The nationwide strike embarked upon by the Judiciary Staff Union of Nigeria (JUSUN) yesterday stalled the delivery of a judgment seeking reinstatement of the suspended president of the Court of Appeal (PCA), Justice Isa Salami.
JUSUN yesterday began an industrial action to press the federal government to implement the 2009 agreement in which federal judiciary staff's salary was increased from N17, 000 to N37,000
Consequently, Justice Adamu Bello of the Federal High Court in Maitama, Abuja, could not sit to give judgment on Salami's suit.
Justice Bello was to determine whether or not the assent of President Goodluck Jonathan is needed for the reinstatement of Salami.
In a suit filed by the Centre for the Promotion of Arbitration, the plaintiffs dragged the National Judicial Council (NJC) and President Jonathan to court, seeking "an order of court directing the 3rd defendant, NJC, to recall Salami to resume his duties as the president of the Court of Appeal forthwith".
The judgment could not be delivered following JUSUN's strike in which the striking union is insisting that non-implementation of the approved consolidated judiciary salary structure for federal workers is an "injustice in the temple of justice".
All entrances leading to the Supreme Court, Court of Appeal and the Federal High Court in Abuja were yesterday shut down, while judiciary workers, litigants, lawyers and other visitors of the affected courts stood in clusters discussing the development; they were barred by officials of JUSUN from entering the courts.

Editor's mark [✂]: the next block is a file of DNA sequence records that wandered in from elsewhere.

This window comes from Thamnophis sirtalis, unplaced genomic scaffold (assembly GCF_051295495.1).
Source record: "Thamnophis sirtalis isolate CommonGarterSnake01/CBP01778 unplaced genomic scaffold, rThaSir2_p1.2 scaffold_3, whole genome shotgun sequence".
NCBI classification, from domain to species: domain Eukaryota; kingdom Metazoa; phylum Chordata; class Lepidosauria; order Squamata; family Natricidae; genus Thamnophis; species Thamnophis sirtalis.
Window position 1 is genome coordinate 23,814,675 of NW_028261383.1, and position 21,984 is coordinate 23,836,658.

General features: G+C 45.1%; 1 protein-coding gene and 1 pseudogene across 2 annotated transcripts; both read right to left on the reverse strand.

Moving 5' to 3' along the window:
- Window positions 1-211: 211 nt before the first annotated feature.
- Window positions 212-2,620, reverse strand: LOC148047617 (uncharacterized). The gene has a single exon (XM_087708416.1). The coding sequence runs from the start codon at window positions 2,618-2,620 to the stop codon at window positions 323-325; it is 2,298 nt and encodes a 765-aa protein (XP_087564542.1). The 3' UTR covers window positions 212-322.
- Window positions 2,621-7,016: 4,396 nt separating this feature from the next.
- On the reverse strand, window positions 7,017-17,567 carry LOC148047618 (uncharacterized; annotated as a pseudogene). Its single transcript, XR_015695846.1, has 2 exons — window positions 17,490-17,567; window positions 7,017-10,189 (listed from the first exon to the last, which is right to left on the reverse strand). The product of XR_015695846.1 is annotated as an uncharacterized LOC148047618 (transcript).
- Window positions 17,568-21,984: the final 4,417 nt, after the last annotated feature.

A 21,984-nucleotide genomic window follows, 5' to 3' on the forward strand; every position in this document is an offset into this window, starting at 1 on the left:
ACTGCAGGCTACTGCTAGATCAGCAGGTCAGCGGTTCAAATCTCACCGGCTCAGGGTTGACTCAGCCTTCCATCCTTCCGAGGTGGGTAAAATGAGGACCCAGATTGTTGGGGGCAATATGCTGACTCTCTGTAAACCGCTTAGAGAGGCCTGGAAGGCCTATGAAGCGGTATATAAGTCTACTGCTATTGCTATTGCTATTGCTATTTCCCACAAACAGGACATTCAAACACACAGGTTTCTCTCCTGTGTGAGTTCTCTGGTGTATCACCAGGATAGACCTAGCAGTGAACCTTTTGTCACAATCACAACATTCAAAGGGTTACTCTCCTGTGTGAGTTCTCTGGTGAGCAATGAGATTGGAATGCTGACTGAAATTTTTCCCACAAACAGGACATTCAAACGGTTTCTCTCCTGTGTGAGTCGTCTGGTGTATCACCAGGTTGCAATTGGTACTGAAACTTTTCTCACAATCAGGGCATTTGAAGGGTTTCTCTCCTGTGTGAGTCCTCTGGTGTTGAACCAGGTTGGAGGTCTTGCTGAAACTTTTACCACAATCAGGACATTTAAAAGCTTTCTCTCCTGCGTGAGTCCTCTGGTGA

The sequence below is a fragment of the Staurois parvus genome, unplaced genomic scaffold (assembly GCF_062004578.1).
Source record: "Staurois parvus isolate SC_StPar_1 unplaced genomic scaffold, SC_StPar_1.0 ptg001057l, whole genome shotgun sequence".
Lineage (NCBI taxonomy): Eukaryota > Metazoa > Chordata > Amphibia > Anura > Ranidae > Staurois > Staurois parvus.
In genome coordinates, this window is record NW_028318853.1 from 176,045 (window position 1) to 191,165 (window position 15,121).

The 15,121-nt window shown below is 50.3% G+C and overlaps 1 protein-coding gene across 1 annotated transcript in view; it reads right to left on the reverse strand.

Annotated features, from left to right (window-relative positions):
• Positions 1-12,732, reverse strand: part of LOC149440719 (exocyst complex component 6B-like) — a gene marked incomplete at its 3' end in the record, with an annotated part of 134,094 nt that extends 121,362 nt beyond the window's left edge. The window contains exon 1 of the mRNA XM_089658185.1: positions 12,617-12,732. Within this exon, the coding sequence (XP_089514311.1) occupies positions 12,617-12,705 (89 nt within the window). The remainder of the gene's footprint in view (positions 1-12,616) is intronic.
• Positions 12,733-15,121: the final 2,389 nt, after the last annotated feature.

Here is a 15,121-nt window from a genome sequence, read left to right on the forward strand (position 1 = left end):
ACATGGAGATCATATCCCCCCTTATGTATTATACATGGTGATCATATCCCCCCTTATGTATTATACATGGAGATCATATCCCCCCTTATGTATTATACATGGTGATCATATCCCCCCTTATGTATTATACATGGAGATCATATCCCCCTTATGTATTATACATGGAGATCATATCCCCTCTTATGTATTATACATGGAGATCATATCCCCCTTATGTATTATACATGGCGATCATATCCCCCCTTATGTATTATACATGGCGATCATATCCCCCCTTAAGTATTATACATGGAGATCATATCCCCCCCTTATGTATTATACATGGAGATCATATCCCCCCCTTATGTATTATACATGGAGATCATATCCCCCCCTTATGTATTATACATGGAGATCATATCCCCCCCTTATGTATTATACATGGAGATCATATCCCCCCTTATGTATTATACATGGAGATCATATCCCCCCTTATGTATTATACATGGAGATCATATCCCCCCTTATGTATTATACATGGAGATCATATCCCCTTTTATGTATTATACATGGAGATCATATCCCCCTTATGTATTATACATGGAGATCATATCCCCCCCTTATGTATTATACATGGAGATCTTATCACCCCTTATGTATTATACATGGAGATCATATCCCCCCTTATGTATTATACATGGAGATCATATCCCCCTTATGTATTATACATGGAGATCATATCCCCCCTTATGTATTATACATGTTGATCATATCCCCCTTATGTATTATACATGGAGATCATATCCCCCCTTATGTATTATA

Most of the staff members carried placards which read in part: "CONJUSS is our demand",
"It is Now or Never", "Please pay CONJUSS, JUSUN in Action".
At the Aso Villa leading to the Supreme Court, stern-looking armed security personnel mounted guard, apparently to ward off the striking workers from gaining entrance.
But LEADERSHIP gathered that the stoppage of vehicles on the road leading to the Supreme Court was an order from the chief of army staff.
President of JUSUN Mr. Mustapha Adamu blamed the Office of the Secretary to the Government of the Federation (SGF) through the Wages and Salaries Commission for the poor handling of the agreement and vowed that the strike would continue indefinitely to show their seriousness.
But the strike affected activities at the Supreme Court, National Judicial Council (NJC) Federal Judicial Service Commission (FJSC), National Judicial Institute (NJI), Court of Appeal, National Industrial Court (NIC) and Federal High Court in Abuja.
However, staff members of the FCT Judicial Service Committee have joined their federal staff counterpart in a solidarity strike.